Not sure about you, but it doesn't seem quite right that the FAA can publish its enforcement rule book (presumably so everyone is on notice and aware of how they will be treated) but then disregard its own policy to pursue an enforcement action for an apparently "less-serious" violation. Interestingly, Order 2150.3B (the successor to 2150.3A released this fall) contains no such recommendations for administrative action. It merely lists the criteria that must be met to qualify for administrative action. However, be forewarned, the Order apears to have a distinct preference toward certificate action, rather than administrative action. Imagine that!

Posted by Greg

March 21, 2008

NTSB Affirms Rejection Of ATP's Claim That He Was Not PIC During ADIZ Incursions

In a recent NTSB opinion, Administrator v. Moeslein, the Board affirmed an ALJ's finding that an airman holding an ATP certificate was pilot in command (PIC) during a flight in which the airman and another pilot violated the Washington, D.C. air defense identification zone ("ADIZ"). In its order seeking to suspend the airman's ATP certificate for 90 days, the FAA alleged that the airman was PIC for the flight and did not comply with the operating requirements of NOTAM 3-2126 (the NOTAM establishing the DC ADIZ and corresponding operational requirements) in violation of FARs 91.13(a) (careless and reckless), 91.139(c) (failure to comply with emergency NOTAM), 91.215(c) (failure to use transponder), and 99.7 (compliance with security instructions), typical regulatory violations for an ADIZ incursion. After a hearing, the ALJ affirmed the FAA's order on all counts.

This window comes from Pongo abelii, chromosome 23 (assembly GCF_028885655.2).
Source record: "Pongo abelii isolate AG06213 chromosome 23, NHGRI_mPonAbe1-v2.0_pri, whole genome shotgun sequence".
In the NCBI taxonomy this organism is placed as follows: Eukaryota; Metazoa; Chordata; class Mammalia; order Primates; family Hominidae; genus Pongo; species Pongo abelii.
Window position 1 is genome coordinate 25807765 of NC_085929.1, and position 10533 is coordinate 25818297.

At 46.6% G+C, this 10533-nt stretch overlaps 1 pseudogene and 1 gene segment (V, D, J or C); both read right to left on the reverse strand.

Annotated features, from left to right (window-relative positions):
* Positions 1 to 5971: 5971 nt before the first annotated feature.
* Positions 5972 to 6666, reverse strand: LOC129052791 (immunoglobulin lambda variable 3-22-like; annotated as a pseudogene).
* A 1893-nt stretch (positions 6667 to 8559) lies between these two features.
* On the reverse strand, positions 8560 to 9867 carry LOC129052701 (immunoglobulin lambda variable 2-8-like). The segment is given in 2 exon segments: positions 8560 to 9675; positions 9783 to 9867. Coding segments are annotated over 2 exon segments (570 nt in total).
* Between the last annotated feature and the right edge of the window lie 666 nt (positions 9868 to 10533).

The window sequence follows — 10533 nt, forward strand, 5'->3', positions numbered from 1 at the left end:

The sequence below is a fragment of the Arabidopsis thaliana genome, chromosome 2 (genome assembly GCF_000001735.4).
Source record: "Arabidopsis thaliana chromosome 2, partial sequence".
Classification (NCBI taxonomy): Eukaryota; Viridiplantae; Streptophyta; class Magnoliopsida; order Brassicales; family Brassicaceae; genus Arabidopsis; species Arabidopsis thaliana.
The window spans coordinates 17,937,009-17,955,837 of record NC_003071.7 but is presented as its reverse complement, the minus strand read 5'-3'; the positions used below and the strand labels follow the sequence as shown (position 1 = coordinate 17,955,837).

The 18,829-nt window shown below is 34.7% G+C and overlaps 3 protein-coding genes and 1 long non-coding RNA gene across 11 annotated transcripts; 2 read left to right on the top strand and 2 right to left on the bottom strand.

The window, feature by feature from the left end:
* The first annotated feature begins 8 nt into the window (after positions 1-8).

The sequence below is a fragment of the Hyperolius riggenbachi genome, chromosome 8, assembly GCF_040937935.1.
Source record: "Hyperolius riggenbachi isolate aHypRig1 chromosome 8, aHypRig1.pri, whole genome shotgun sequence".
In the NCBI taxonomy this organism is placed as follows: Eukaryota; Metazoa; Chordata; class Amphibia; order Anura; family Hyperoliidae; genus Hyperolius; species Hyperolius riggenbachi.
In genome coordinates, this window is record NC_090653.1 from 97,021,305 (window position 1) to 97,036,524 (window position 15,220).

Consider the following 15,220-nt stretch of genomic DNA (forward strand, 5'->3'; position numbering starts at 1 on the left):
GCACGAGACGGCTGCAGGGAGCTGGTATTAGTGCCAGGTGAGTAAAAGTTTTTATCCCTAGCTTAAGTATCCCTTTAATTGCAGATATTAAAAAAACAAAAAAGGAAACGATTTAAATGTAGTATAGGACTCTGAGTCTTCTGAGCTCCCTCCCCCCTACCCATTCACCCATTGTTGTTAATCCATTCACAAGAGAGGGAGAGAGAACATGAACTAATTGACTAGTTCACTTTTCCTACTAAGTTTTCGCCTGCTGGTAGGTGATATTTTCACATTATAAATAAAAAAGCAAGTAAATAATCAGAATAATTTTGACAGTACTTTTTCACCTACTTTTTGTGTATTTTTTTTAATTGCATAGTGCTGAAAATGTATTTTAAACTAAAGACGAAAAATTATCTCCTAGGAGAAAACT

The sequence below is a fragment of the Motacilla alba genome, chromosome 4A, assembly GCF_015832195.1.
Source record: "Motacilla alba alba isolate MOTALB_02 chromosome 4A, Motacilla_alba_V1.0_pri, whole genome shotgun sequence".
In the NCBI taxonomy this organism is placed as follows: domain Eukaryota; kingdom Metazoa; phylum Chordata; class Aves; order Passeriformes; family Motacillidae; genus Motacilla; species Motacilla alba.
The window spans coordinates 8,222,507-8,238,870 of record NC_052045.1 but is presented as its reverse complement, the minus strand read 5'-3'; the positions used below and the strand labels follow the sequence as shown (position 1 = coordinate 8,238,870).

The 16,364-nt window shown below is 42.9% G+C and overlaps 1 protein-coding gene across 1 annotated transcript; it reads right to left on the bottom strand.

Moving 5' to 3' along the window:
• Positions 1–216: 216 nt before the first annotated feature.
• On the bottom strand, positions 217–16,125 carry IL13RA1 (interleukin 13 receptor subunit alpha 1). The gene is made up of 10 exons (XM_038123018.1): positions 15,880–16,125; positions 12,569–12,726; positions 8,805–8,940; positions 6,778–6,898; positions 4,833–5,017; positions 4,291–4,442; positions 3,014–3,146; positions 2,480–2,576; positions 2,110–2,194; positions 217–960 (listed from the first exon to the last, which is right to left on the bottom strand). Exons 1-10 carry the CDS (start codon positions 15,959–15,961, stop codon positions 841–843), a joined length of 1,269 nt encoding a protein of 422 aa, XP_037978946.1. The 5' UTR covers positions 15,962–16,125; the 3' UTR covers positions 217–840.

On appeal, the airman argued that the ALJ had committed a number of errors in reaching his decision. In particular, the airman argued that the ALJ incorrectly determined that the airman was PIC for the flight. In rejecting the airman's argument, the Board held that both the facts of the case, as well as the established case law on the subject, supported the ALJ's decision. Specifically, when the airman contacted the FAA pilot deviation line after the flight, he identified himself as the pilot and did not mention a second pilot. Additionally, the private pilot with whom the airman was flying had 500 flying hours and was working toward a commercial pilot certificate, as opposed to the airman who had over 7,000 hours and was an ATP and a CFI. Further, the airman and the private pilot had an established instructor/student relationship in which the airman had provided many hours of instruction to the private pilot. Finally, the Board noted the absence of a designation of PIC by agreement between the airman and the private pilot. These facts indicated that the airman had "final authority and responsibility for the flight."

The Board then reiterated its long-held precedent that "an instructor is always the PIC on an instructional flight, and that the PIC is not necessarily the pilot who operates the controls or directs the course of a flight." It also observed that "[a]s an ATP and CFI, [the airman] has the responsibility to make sure that he and the participants in the flight agree on such a designation of PIC. This, along with our holding that the instructor is always the PIC, promotes safety by avoiding confusion in the cockpit." The Board also observed "that an ATP is 'held to the highest degree of care,' and must accept responsibility for the events of the flight" and, in this case, the airman's "acquiescence, or even worse his obliviousness, to such violations was inexcusable." Finally, it concluded that application of the established law to the facts of the case required a finding that the airman was PIC for the flight.